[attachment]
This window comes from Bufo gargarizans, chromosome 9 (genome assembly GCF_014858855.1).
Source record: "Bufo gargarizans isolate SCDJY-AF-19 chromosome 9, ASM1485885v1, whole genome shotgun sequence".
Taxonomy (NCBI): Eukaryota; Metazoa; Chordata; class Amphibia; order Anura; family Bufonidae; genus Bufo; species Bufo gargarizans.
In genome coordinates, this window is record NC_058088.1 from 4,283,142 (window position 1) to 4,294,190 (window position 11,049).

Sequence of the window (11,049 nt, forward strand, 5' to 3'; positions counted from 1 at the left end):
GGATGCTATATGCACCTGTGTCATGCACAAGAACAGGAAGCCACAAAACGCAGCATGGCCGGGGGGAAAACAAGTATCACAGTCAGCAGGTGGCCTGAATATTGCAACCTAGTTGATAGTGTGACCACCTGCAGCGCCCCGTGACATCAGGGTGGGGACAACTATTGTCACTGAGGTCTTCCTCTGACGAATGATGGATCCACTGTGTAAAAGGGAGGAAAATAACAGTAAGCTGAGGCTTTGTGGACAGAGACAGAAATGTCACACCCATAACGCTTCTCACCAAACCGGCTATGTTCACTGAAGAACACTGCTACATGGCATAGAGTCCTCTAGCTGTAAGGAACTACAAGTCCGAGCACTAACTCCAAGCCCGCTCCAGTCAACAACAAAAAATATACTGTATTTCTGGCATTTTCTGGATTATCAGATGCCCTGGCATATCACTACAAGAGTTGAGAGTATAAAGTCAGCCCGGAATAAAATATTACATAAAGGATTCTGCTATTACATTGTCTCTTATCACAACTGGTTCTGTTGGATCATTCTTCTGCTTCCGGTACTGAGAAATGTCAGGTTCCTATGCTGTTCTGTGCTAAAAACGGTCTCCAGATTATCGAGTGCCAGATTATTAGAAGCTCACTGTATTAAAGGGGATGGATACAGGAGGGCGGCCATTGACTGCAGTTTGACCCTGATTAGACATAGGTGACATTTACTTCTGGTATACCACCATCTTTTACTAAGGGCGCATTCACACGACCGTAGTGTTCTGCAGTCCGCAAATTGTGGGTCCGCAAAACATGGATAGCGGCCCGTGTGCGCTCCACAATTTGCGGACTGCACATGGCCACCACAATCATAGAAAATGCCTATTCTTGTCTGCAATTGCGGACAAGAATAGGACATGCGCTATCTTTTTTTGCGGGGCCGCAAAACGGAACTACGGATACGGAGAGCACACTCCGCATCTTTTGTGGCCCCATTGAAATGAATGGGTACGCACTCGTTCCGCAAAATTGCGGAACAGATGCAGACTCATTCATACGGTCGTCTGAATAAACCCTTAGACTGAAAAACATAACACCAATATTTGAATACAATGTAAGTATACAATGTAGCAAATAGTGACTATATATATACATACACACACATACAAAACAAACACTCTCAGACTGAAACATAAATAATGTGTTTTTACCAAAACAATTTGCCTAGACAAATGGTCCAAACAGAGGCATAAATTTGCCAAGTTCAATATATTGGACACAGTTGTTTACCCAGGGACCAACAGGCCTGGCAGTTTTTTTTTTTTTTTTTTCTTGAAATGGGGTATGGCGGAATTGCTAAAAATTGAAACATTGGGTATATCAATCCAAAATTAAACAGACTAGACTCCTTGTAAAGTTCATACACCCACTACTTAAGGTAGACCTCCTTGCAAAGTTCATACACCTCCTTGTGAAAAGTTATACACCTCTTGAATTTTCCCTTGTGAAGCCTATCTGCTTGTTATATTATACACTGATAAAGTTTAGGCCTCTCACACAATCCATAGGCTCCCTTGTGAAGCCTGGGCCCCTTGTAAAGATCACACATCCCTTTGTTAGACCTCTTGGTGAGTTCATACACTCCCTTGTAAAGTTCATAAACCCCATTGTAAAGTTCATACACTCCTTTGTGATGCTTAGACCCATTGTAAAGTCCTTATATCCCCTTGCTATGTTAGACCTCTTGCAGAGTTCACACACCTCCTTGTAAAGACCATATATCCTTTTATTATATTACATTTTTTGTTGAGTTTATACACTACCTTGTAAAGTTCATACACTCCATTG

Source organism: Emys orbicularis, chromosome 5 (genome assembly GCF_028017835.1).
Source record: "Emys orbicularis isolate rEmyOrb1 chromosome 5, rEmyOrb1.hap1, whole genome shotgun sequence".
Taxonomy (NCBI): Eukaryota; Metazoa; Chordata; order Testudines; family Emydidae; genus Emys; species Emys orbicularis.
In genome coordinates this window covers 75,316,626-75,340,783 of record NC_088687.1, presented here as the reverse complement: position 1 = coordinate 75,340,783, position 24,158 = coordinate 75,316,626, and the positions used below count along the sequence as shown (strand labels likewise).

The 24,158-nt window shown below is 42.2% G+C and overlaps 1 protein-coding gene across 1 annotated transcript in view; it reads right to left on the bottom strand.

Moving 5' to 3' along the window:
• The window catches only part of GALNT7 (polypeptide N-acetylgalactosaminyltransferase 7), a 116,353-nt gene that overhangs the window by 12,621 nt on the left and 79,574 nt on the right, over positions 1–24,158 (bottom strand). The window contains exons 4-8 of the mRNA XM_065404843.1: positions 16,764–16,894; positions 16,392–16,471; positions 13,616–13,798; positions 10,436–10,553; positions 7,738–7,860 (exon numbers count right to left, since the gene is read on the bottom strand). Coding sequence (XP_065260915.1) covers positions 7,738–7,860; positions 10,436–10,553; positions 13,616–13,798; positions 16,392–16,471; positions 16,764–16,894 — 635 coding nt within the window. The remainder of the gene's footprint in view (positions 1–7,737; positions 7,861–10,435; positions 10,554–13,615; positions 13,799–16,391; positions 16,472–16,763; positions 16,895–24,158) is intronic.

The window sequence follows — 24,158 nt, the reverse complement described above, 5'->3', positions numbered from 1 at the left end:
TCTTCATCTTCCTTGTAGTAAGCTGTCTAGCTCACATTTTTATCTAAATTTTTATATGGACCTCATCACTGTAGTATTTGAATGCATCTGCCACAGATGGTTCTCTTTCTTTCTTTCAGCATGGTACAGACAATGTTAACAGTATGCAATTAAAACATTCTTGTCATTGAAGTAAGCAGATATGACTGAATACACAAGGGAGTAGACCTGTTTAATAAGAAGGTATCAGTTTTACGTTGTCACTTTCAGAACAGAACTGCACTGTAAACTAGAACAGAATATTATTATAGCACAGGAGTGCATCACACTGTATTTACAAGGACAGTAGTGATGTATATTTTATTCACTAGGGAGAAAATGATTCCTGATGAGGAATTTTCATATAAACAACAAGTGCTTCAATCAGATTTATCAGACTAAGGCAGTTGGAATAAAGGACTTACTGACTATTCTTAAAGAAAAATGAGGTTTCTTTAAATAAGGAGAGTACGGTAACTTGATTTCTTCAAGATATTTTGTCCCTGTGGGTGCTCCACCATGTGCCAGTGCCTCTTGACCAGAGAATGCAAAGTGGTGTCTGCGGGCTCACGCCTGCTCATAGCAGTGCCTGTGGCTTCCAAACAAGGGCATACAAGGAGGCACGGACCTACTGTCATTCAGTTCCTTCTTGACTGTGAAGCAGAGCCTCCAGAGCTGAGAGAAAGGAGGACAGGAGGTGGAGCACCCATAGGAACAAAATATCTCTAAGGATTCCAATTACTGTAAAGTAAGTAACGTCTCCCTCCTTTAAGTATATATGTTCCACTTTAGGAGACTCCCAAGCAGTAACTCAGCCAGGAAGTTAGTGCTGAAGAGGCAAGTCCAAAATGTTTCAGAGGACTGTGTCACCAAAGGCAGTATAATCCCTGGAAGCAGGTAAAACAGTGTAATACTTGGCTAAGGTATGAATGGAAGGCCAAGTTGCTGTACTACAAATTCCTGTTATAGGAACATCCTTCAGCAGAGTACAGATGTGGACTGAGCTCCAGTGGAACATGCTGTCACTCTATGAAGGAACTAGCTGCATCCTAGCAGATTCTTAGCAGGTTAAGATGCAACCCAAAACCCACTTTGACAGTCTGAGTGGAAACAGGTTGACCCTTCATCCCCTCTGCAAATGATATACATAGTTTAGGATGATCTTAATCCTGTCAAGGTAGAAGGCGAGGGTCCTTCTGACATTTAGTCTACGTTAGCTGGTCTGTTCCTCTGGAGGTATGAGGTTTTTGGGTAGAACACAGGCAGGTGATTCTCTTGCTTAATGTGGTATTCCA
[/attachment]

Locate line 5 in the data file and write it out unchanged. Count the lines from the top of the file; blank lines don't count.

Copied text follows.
Sequence of the window (11,049 nt, forward strand, 5' to 3'; positions counted from 1 at the left end):